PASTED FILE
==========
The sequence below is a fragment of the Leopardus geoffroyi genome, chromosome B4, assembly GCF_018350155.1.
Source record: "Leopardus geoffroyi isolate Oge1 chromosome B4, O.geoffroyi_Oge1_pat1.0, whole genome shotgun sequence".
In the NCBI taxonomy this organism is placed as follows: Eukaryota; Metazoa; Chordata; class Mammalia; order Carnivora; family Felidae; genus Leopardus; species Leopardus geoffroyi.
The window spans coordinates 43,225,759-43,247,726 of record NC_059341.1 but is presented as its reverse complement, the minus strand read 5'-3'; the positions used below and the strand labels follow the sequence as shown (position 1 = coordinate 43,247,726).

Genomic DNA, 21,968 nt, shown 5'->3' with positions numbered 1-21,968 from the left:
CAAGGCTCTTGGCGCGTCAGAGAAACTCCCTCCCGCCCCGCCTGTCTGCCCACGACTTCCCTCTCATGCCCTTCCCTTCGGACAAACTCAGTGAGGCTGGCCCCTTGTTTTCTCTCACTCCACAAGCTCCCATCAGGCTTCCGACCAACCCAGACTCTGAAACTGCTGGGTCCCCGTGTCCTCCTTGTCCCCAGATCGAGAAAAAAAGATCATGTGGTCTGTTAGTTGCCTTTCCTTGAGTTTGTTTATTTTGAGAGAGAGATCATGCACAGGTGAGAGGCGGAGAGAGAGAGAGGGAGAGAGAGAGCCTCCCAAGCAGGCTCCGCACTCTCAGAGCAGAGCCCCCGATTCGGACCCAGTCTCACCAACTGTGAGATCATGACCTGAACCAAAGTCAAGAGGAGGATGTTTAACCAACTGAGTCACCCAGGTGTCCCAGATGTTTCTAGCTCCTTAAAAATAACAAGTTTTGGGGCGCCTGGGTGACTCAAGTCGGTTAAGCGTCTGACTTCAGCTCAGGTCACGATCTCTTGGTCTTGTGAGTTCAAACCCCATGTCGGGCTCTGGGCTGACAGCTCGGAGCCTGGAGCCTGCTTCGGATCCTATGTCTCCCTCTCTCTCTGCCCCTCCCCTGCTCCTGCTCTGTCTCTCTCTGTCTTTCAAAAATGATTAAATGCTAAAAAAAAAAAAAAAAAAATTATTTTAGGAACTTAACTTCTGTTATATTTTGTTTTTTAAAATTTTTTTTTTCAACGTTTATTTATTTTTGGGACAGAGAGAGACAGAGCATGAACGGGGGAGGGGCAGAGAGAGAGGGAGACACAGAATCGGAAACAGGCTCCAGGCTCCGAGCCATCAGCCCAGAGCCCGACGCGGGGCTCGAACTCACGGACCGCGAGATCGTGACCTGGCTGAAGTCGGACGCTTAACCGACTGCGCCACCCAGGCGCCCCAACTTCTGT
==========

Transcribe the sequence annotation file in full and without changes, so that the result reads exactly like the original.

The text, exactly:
The sequence below is a fragment of the Leopardus geoffroyi genome, chromosome B4, assembly GCF_018350155.1.
Source record: "Leopardus geoffroyi isolate Oge1 chromosome B4, O.geoffroyi_Oge1_pat1.0, whole genome shotgun sequence".
In the NCBI taxonomy this organism is placed as follows: Eukaryota; Metazoa; Chordata; class Mammalia; order Carnivora; family Felidae; genus Leopardus; species Leopardus geoffroyi.
The window spans coordinates 43,225,759-43,247,726 of record NC_059341.1 but is presented as its reverse complement, the minus strand read 5'-3'; the positions used below and the strand labels follow the sequence as shown (position 1 = coordinate 43,247,726).

Genomic DNA, 21,968 nt, shown 5'->3' with positions numbered 1-21,968 from the left:
CAAGGCTCTTGGCGCGTCAGAGAAACTCCCTCCCGCCCCGCCTGTCTGCCCACGACTTCCCTCTCATGCCCTTCCCTTCGGACAAACTCAGTGAGGCTGGCCCCTTGTTTTCTCTCACTCCACAAGCTCCCATCAGGCTTCCGACCAACCCAGACTCTGAAACTGCTGGGTCCCCGTGTCCTCCTTGTCCCCAGATCGAGAAAAAAAGATCATGTGGTCTGTTAGTTGCCTTTCCTTGAGTTTGTTTATTTTGAGAGAGAGATCATGCACAGGTGAGAGGCGGAGAGAGAGAGAGGGAGAGAGAGAGCCTCCCAAGCAGGCTCCGCACTCTCAGAGCAGAGCCCCCGATTCGGACCCAGTCTCACCAACTGTGAGATCATGACCTGAACCAAAGTCAAGAGGAGGATGTTTAACCAACTGAGTCACCCAGGTGTCCCAGATGTTTCTAGCTCCTTAAAAATAACAAGTTTTGGGGCGCCTGGGTGACTCAAGTCGGTTAAGCGTCTGACTTCAGCTCAGGTCACGATCTCTTGGTCTTGTGAGTTCAAACCCCATGTCGGGCTCTGGGCTGACAGCTCGGAGCCTGGAGCCTGCTTCGGATCCTATGTCTCCCTCTCTCTCTGCCCCTCCCCTGCTCCTGCTCTGTCTCTCTCTGTCTTTCAAAAATGATTAAATGCTAAAAAAAAAAAAAAAAAAATTATTTTAGGAACTTAACTTCTGTTATATTTTGTTTTTTAAAATTTTTTTTTTCAACGTTTATTTATTTTTGGGACAGAGAGAGACAGAGCATGAACGGGGGAGGGGCAGAGAGAGAGGGAGACACAGAATCGGAAACAGGCTCCAGGCTCCGAGCCATCAGCCCAGAGCCCGACGCGGGGCTCGAACTCACGGACCGCGAGATCGTGACCTGGCTGAAGTCGGACGCTTAACCGACTGCGCCACCCAGGCGCCCCAACTTCTGT